World News -
Protests against the government in Ukraine have been ongoing for months, including several clashes with police dispersing the crowds.
Ukraine's parliament on Feb. 22 voted to dismiss controversial president Viktor Yanukovych after he fled the capital city of Kiev. The parliament scheduled an election to replace him for May 25. On Feb. 25, it voted to have Yanukovych tried at the International Criminal Court. Domestically, he is wanted by police for "mass murder."
"I intend to continue to struggle for the future of Ukraine, against terror and fear. What's going on now is lawlessness, lack of authority, and terror… These are people who advocate violence — the Ukrainian parliament is illegitimate." Viktor Yanukovych, ousted Ukrainian president
President Yanukovych and opposition representatives signed a deal on Feb. 21 to end the country's crisis. The deal included early presidential elections along with constitutional reforms. Opposition members agreed to clear protest camps, while the government said bloodshed would be investigated and promised not to declare a state of emergency.
President Petro Poroshenko will sign an economic deal with the EU on June 27. Protests in Ukraine began Nov. 21, 2013, sparked by the Yanukovych government's decision to back out of agreement in favor of a deal with Russia including $15 billion in loans and discounts on natural gas.
The violence in the anti-government protests brought criticism from several countries and preparations of sanctions from the U.S. and EU. Russia -- which has close ties with the Ukrainian government and provides financial support -- maintains the troubles are an internal Ukrainian affair.
Russian Internet censorship agency Roskomnadzor on March 3 shut down 13 web pages related to the Ukraine protests on Russian social media website Vkontakte, saying the groups operating the pages were encouraging "terrorist activity." One of the groups whose page was shut down had 500,000 members.
The last of the barricades from the Nov. 2013 protest came down in Ukraine's capital Kiev on Aug. 9. While many of the protesters left after former president Viktor Yanukovych fled the country, a small group of demonstrators had remained at the camp.
The protests attracted people from all ends of the political spectrum, though the opposition is mainly led by three figures: nationalist Svoboda Party leader Oleg Tyagnibok, Ukrainian Democratic Alliance for Reform leader Vitali Klitschko and Fatherland leader Arseniy Yatsenyuk.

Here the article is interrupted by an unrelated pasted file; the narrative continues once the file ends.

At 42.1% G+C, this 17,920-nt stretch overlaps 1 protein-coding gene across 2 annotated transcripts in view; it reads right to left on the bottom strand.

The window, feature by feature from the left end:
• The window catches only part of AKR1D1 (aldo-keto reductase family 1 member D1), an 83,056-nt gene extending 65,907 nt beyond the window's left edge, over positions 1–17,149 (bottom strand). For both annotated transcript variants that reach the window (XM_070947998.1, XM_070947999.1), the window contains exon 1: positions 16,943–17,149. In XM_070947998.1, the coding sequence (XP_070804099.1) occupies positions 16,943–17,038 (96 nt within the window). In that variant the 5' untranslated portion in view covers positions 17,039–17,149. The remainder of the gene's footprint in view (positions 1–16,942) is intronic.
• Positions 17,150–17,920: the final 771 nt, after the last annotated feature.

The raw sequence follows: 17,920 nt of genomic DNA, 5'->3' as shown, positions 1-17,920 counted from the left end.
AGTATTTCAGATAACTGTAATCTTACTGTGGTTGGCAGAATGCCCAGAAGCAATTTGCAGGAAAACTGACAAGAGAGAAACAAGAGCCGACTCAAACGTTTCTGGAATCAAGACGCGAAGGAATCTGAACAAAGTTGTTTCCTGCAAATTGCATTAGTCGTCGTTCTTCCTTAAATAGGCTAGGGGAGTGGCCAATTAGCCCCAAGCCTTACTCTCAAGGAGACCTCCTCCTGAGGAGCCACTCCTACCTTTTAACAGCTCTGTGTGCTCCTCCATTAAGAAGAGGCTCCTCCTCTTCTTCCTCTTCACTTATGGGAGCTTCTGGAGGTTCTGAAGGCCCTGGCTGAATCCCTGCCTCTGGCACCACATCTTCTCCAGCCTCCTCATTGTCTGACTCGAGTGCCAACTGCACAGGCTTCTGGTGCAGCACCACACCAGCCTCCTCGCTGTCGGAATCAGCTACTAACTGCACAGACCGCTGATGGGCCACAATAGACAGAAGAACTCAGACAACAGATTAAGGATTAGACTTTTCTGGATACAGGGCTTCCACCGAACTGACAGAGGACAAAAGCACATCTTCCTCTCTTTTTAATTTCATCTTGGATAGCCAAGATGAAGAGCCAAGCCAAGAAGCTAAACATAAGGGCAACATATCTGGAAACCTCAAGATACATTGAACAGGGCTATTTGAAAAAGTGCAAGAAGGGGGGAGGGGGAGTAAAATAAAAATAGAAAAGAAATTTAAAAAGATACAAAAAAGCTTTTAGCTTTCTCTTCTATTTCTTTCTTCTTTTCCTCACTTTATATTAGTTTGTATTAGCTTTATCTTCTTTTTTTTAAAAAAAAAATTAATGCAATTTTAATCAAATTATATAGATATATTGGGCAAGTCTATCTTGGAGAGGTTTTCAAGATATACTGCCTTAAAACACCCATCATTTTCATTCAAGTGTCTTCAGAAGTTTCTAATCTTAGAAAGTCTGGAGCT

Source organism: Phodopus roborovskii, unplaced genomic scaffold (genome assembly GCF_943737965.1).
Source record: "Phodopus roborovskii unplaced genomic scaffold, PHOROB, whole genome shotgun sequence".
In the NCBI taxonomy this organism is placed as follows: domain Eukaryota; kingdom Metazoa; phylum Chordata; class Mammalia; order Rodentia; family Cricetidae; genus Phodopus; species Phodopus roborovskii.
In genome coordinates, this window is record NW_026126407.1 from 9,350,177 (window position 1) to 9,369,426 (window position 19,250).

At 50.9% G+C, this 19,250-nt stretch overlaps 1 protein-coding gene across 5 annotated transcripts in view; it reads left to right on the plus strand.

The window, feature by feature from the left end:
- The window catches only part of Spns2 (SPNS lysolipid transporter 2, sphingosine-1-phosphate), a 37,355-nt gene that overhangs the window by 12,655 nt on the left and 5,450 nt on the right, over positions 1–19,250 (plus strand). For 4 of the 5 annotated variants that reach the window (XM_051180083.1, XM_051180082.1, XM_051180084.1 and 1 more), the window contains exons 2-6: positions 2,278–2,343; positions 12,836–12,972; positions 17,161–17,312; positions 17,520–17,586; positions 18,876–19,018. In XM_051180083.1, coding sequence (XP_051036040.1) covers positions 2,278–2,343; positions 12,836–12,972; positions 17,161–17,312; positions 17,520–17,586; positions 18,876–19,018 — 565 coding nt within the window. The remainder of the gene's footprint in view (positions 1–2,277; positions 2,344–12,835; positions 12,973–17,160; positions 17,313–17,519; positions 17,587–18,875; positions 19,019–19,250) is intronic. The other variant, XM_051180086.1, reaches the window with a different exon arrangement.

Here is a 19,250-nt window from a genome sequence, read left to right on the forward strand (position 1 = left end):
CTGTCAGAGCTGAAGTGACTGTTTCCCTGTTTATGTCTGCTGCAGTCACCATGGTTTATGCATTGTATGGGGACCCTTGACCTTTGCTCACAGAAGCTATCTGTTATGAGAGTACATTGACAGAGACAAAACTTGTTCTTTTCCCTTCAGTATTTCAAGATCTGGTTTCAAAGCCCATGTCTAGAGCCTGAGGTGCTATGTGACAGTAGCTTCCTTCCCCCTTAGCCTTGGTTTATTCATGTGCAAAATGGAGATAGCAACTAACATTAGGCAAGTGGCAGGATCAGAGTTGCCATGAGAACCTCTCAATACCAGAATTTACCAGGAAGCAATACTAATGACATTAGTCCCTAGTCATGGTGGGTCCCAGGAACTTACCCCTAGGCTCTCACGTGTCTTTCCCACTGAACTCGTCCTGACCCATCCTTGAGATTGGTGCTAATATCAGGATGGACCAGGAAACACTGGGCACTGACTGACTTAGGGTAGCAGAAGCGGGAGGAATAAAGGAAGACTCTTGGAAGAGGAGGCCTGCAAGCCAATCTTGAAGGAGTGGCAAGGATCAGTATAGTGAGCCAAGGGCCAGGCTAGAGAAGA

Despite a truce reached on Feb. 19, police and protesters clashed on Feb. 20 at Maidan (Independence) Square in Kiev. At least 75 people have died, many from gunshot wounds, in three days of violence -- with Feb. 20 the deadliest day of the protests to date. Hundreds have been injured.
U.S. Secretary of State John Kerry said Feb. 26 that the U.S. was planning to offer Ukraine $1 billion in loans and would consider other direct assistance for the country. The U.S. aid would be part of a larger package involving Europe and international financial institutions.
Ukrainian opposition figure and former prime minister Yulia Tymoshenko was released from prison in the eastern Ukrainian city of Kharkiv Feb. 22. She then flew to the capital Kiev and addressed a crowd of thousands of cheering supporters in Independence Square, saying a "dictatorship has fallen."
The regional government in the major western Ukrainian city of Lviv, some 300 miles west of Kiev, declared political autonomy from the former Ukrainian government following a night of "active military action" and "open warfare" in the capital. Lviv is the capital of a region with 2.5 million people.
Russian Pres. Vladimir Putin on March 17 signed a decree recognizing Crimea as a sovereign state, Reuters reports. If Crimea and Russia sign a treaty, Russia's constitutional court and parliament would have to approve it for Crimea to join or ally with the Russian Federation. In the meantime, Russia's legislature will discuss Crimea's referendum vote.
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